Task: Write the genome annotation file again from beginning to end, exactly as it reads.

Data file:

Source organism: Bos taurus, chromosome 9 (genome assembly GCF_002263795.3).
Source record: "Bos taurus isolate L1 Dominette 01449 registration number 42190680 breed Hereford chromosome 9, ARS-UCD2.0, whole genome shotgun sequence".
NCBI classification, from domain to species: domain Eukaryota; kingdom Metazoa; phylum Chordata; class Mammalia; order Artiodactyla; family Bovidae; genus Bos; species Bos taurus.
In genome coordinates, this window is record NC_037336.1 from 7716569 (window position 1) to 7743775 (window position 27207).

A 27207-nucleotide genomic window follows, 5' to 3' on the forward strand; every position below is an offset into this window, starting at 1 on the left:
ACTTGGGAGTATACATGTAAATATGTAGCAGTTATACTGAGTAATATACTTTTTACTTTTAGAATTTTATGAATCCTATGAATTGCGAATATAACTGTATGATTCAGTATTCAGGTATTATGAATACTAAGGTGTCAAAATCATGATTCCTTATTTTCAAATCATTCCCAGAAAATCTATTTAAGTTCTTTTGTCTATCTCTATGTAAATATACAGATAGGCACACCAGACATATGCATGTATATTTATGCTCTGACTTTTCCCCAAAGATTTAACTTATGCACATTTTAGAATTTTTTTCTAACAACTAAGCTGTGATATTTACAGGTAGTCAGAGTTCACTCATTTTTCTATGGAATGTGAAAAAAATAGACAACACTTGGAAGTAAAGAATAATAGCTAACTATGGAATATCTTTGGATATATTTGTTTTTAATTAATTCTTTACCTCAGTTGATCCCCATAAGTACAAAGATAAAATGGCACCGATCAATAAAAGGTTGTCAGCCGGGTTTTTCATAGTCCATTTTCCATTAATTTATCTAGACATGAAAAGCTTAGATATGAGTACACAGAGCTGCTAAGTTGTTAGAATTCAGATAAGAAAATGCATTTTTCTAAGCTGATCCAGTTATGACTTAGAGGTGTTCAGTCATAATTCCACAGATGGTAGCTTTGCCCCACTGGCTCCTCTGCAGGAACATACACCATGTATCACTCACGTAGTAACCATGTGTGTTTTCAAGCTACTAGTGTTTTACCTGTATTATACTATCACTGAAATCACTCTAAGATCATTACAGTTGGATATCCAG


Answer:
Source organism: Bos taurus, chromosome 9 (genome assembly GCF_002263795.3).
Source record: "Bos taurus isolate L1 Dominette 01449 registration number 42190680 breed Hereford chromosome 9, ARS-UCD2.0, whole genome shotgun sequence".
NCBI classification, from domain to species: domain Eukaryota; kingdom Metazoa; phylum Chordata; class Mammalia; order Artiodactyla; family Bovidae; genus Bos; species Bos taurus.
In genome coordinates, this window is record NC_037336.1 from 7716569 (window position 1) to 7743775 (window position 27207).

A 27207-nucleotide genomic window follows, 5' to 3' on the forward strand; every position below is an offset into this window, starting at 1 on the left:
ACTTGGGAGTATACATGTAAATATGTAGCAGTTATACTGAGTAATATACTTTTTACTTTTAGAATTTTATGAATCCTATGAATTGCGAATATAACTGTATGATTCAGTATTCAGGTATTATGAATACTAAGGTGTCAAAATCATGATTCCTTATTTTCAAATCATTCCCAGAAAATCTATTTAAGTTCTTTTGTCTATCTCTATGTAAATATACAGATAGGCACACCAGACATATGCATGTATATTTATGCTCTGACTTTTCCCCAAAGATTTAACTTATGCACATTTTAGAATTTTTTTCTAACAACTAAGCTGTGATATTTACAGGTAGTCAGAGTTCACTCATTTTTCTATGGAATGTGAAAAAAATAGACAACACTTGGAAGTAAAGAATAATAGCTAACTATGGAATATCTTTGGATATATTTGTTTTTAATTAATTCTTTACCTCAGTTGATCCCCATAAGTACAAAGATAAAATGGCACCGATCAATAAAAGGTTGTCAGCCGGGTTTTTCATAGTCCATTTTCCATTAATTTATCTAGACATGAAAAGCTTAGATATGAGTACACAGAGCTGCTAAGTTGTTAGAATTCAGATAAGAAAATGCATTTTTCTAAGCTGATCCAGTTATGACTTAGAGGTGTTCAGTCATAATTCCACAGATGGTAGCTTTGCCCCACTGGCTCCTCTGCAGGAACATACACCATGTATCACTCACGTAGTAACCATGTGTGTTTTCAAGCTACTAGTGTTTTACCTGTATTATACTATCACTGAAATCACTCTAAGATCATTACAGTTGGATATCCAG